A publication of the Archaeological Institute of America
Letter From Peru
By ROGER ATWOOD
Monday, June 12, 2017
The Amazon jungle wasn’t supposed to have been the site of something this big. The mound, known locally as Montegrande, spans more than two acres at its base and stands as tall as a five-story building. It sits today amid rice paddies and cow pastures outside the Peruvian city of Jaén. Although it was overgrown with bushes and taken for a natural hill by people living nearby, the few archaeologists who had ventured to this remote corner of the western Amazon basin could not ignore the fact that it bore the features of an ancient burial mound: It had steep sides and a round shape, and there are no other hills around it.
When archaeologist Quirino Olivera began excavating Montegrande (“big hill”) in 2010, he discovered that it was not only bigger, but also much older, than anyone had imagined. Once the vegetation had been cleared, he found pottery from a 1,000-year span of history near the surface. But just a few feet down, the ceramics disappeared, and Olivera began seeing evidence of architecture on an enormous scale. He uncovered sections of a long, semicircular wall, nine feet tall and coated in beige plaster, that was reached by a staircase made of boulders and packed earth. Later digging seasons, in 2012 and 2016, revealed a wide platform on the mound’s eastern side that would have faced the rising sun. The depth and form of the structure and the absence of ceramics signaled that the mound dates from the late preceramic era, some 3,000 years ago. It could only have been built by an organized, complex society with hierarchies of workers and an agricultural scheme robust enough to feed them. It would have to have been the kind of society that, according to standing theories, had not yet spread from the cool Pacific coast—where the first known cities of the Americas were already thriving—over the Andes and into the Amazon. And yet, only eight miles from the Marañón River, a large Amazon tributary, the mound conveyed a sense of permanence. Nothing this big, this old, had ever been excavated in Peru’s Amazon region. “It showed that complex worship, monumental architecture, and fixed societies had spread to the Amazon centuries earlier than once believed,” says Olivera. “The structure is saying: ‘We’re here. We live in a settled society.’” But was it the only one of its kind?
Archaeologists’ understanding of how people lived in the Amazon in ancient times has undergone a radical change in the last few decades. The old consensus was that the soil was too poor to support long-term settlement. It was thought that people moved from place to place, burning the forest and growing crops until the environment became too depleted, at which point they repeated the process. No one had found large ancient architecture in the Amazon, and its apparent absence supported the view that the area was sparsely populated and had no cities and that its people created little material culture beyond simple pottery. Spanish colonial accounts of big towns, thickly settled farmland, and flotillas of riverboats were seen as lies or exaggerations. This view, supported by research on the basin’s meager soil and mineral endowments, was promoted by the distinguished archaeologist Betty Meggers of the Smithsonian Institution, who had worked mostly in Brazil and Ecuador from the 1940s almost until her death in 2012.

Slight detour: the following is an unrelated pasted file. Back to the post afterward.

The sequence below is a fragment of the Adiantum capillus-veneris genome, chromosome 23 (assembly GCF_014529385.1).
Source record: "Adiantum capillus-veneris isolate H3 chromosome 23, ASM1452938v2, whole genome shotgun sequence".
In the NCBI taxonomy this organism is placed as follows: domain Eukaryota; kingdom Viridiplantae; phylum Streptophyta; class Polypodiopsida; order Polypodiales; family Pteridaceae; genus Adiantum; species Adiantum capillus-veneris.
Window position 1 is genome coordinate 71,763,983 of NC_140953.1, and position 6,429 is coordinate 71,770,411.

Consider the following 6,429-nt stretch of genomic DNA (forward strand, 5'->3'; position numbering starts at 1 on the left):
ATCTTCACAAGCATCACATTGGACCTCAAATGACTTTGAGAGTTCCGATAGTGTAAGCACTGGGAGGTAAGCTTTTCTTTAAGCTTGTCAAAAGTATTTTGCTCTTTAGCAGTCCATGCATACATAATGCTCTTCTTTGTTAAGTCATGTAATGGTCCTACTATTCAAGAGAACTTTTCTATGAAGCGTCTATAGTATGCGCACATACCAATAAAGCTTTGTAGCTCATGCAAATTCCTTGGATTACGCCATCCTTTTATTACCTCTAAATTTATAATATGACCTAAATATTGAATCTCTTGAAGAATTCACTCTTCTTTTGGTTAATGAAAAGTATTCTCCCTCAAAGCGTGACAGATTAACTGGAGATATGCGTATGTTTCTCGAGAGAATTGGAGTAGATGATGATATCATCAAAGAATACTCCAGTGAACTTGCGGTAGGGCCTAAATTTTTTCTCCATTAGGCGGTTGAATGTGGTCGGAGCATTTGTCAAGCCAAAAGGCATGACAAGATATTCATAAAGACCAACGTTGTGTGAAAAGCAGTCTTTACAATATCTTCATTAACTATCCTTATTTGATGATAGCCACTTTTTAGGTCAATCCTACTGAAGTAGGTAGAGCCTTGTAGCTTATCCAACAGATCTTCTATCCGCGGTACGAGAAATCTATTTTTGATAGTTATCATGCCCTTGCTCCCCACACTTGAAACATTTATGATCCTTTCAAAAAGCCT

Meggers’ theory of Amazonian settlement applied mainly to the humid lowlands, but archaeologists working on the forested slopes of the Amazon’s western edge, where it meets the Andes, did not find evidence that contradicted her view. In the 1970s, Peruvian archaeologist Ruth Shady Solís excavated four sites near the town of Bagua, only 30 miles east of Jaén, and identified telltale signs of small-scale farming and pottery production, but, apart from a few minor mounds, no architecture on a scale that would indicate large, sedentary populations. Another researcher, Felipe Rojas Ponce, uncovered finely carved stone bowls at Huayurco, at the forested confluence of the Chinchipe and Tabaconas Rivers, but, again, no major public structures. The Amazon was seen as “the antithesis of culture,” says Ecuadoran archaeologist Francisco Valdéz, a place where a misguided “environmental determinism held that the soil was incapable of supporting large populations.” But scientific theses are naturally subject to revision. By the time Olivera began surveying sites for excavation, the Meggers view had already begun to crumble under the weight of fresh archaeological remains, which included mammoth ancient earthworks in Bolivia and road networks in Brazil.
Over the seven years he has excavated there, Olivera has established that the Montegrande pyramid has at least eight building phases, starting from the late preceramic period in about 1000 B.C. and continuing for more than a millennium. At Huayurco, the lush riverside site about 40 miles north of Jaén where Rojas Ponce had worked in the 1960s, Yale University doctoral fellow Ryan Clasby found evidence in 2010 of uninterrupted settlement for roughly eight centuries, starting in about 800 B.C. He uncovered terraced earthworks, civic buildings, goods acquired through far-flung trade networks, and, he says, evidence of a sizeable population. They lived in Amazonian-style villages with dwellings strung out along the riverbank, not bunched into corral-like circles as in the Andes. “These were Amazon people, not migrants from somewhere else,” says Clasby. “The settlements are spaced out in linear fashion, reflecting Amazonian traditions. They were a river people.” He also found six-foot-high walls built some 1,500 years before the arrival of the Spaniards. “There is no way you can look at these structures and not see that these people had very specialized knowledge about how to handle physical space,” says Olivera, “knowledge a society develops over centuries. They weren’t going from place to place, living in grass huts, and then moving when they exhausted the soil.”